Vyatipata, Vyatīpāta, Vyatipāta, Vyati-pata: 12 definitions
Vyatipata means something in Hinduism, Sanskrit, the history of ancient India, Marathi. If you want to know the exact meaning, history, etymology or English translation of this term then check out the descriptions on this page. Add your comment or reference to a book if you want to contribute to this summary article.
Purana and Itihasa (epic history)Source: Cologne Digital Sanskrit Dictionaries: The Purana Index
Vyatīpāta (व्यतीपात).—(of full moon) when the sun and moon look at each other; when they stand equally at one point it is Vyatīpāta day; it is reckoned to be Vaṣaṭkriyākāla;1 a yugādi fit for śrāddha;2 inauspicious for building houses.3
- 1) Brahmāṇḍa-purāṇa II. 28. 40-44; Vāyu-purāṇa 56. 37-8.
- 2) Matsya-purāṇa 17. 3; 82. 25.
- 3) Ib. 83. 7; 141. 35; 253. 7.
The Purana (पुराण, purāṇas) refers to Sanskrit literature preserving ancient India’s vast cultural history, including historical legends, religious ceremonies, various arts and sciences. The eighteen mahapuranas total over 400,000 shlokas (metrical couplets) and date to at least several centuries BCE.
Jyotisha (astronomy and astrology)Source: Wikibooks (hi): Sanskrit Technical Terms
Vyatipāta (व्यतिपात).—An astronomical phenomenon when the sum of the (true) longitudes of the Sun and the Moon amounts to half a circle (i.e.., 180° or 6 signs). Note: Vyati-pāta is a Sanskrit technical term used in ancient Indian sciences such as Astronomy, Mathematics and Geometry.Source: Indian National Science Academy: Annual Report 2015-16 (astronomy)
Vyātipāta (व्यातिपात) happens when “the moon and the sun are opposite sides of either solstice and their minutes of declination are the same”, as explained in the pre-7th century Somasiddhānta (chapter 9): an important astronomical treatise containing ten chapters (three hundred thirty five verses) described by Candra to sage Saunaka.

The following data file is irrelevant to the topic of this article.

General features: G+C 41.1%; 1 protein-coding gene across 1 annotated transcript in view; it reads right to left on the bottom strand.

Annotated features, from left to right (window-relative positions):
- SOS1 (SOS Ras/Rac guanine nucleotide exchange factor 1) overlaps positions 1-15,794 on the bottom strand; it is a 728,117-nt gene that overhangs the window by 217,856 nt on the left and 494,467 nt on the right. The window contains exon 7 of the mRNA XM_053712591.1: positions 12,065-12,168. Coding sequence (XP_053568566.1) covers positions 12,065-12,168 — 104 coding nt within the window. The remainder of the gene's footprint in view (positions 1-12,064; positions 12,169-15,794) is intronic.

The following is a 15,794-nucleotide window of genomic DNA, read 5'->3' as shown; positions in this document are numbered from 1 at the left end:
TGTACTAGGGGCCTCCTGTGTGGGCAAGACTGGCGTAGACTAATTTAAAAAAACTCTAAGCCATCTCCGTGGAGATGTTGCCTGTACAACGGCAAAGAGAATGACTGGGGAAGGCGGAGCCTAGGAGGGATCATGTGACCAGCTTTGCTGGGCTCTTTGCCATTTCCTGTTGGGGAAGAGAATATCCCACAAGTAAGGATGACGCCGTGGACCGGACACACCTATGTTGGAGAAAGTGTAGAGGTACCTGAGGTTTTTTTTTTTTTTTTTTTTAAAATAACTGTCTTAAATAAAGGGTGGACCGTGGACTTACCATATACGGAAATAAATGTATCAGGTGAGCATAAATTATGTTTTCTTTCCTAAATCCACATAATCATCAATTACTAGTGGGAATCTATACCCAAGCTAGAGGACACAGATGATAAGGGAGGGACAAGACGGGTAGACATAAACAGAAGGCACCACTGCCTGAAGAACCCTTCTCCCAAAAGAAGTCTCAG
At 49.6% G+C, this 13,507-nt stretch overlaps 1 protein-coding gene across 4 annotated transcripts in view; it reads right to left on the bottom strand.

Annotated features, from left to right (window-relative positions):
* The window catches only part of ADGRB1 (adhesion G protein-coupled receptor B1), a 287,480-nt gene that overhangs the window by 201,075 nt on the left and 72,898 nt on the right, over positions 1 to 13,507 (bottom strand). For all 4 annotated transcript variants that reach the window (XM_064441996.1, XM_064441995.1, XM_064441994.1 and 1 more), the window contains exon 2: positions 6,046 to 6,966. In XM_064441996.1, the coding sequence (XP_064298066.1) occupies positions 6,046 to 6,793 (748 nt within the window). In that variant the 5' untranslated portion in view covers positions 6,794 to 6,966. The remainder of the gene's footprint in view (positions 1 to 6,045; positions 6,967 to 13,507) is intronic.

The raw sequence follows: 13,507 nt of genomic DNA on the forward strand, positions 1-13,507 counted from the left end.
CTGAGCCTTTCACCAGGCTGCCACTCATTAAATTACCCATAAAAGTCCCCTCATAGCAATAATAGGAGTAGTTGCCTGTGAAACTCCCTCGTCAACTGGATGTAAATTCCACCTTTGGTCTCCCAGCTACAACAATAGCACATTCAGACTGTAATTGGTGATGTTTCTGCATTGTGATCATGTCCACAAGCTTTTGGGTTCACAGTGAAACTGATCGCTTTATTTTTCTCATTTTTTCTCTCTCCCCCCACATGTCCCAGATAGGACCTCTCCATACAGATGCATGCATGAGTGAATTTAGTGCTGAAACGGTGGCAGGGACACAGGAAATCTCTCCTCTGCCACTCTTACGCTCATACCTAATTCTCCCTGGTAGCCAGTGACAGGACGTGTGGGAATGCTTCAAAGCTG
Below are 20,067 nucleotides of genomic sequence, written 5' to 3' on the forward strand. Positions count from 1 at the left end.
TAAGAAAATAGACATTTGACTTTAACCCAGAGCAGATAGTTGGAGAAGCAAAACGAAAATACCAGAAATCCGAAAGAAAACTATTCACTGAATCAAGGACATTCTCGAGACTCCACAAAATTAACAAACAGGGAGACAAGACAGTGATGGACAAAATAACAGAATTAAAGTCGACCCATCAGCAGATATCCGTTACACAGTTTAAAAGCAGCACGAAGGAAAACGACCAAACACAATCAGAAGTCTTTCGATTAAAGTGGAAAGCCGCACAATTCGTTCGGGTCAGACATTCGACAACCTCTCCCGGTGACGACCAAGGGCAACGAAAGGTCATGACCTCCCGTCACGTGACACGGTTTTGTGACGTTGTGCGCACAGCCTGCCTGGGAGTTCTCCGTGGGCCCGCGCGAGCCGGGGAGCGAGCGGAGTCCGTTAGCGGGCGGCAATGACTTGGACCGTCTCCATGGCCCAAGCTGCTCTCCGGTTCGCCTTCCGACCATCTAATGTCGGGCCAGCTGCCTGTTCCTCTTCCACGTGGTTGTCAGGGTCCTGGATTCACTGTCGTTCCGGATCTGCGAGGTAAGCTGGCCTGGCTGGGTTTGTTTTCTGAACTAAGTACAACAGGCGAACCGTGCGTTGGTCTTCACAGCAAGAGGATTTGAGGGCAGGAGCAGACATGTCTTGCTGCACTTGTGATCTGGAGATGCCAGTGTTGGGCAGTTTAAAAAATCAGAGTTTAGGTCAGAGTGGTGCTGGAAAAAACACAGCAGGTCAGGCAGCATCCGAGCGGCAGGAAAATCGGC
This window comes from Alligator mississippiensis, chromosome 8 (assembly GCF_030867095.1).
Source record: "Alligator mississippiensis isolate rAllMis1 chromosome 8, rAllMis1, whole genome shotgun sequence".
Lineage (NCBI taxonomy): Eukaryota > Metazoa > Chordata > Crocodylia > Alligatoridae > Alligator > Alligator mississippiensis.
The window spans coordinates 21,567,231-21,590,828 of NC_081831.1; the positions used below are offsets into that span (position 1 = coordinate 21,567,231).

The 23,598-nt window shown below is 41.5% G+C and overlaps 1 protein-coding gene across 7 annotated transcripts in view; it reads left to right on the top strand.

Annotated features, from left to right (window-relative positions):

Jyotisha (ज्योतिष, jyotiṣa or jyotish) refers to ‘astronomy’ or “Vedic astrology” and represents the fifth of the six Vedangas (additional sciences to be studied along with the Vedas). Jyotisha concerns itself with the study and prediction of the movements of celestial bodies, in order to calculate the auspicious time for rituals and ceremonies.
India history and geogprahySource: Cologne Digital Sanskrit Dictionaries: Indian Epigraphical Glossary
Vyatīpāta.—(IA 19), used in relation to eclipses. Note: vyatīpāta is defined in the “Indian epigraphical glossary” as it can be found on ancient inscriptions commonly written in Sanskrit, Prakrit or Dravidian languages.
The history of India traces the identification of countries, villages, towns and other regions of India, as well as royal dynasties, rulers, tribes, local festivities and traditions and regional languages. Ancient India enjoyed religious freedom and encourages the path of Dharma, a concept common to Buddhism, Hinduism, and Jainism.
Languages of India and abroad
Marathi-English dictionarySource: DDSA: The Molesworth Marathi and English Dictionary
vyatīpāta (व्यतीपात).—m (S) The seventeenth of the astrological yōga. 2 A portent, a prodigy indicating calamity. 3 Applied figuratively to a naughty, troublesome, and mischievous child. pōra vyatīpātāvara jhālā A phrase used revilingly of a mischievous or vexatious boy. (Because on this Yog no Shubhakarya is celebrated or performed.)Source: DDSA: The Aryabhusan school dictionary, Marathi-English
vyatīpāta (व्यतीपात).—m The 17th of the astrological yōga. A portent. App. fig. to a mischiev- ous child.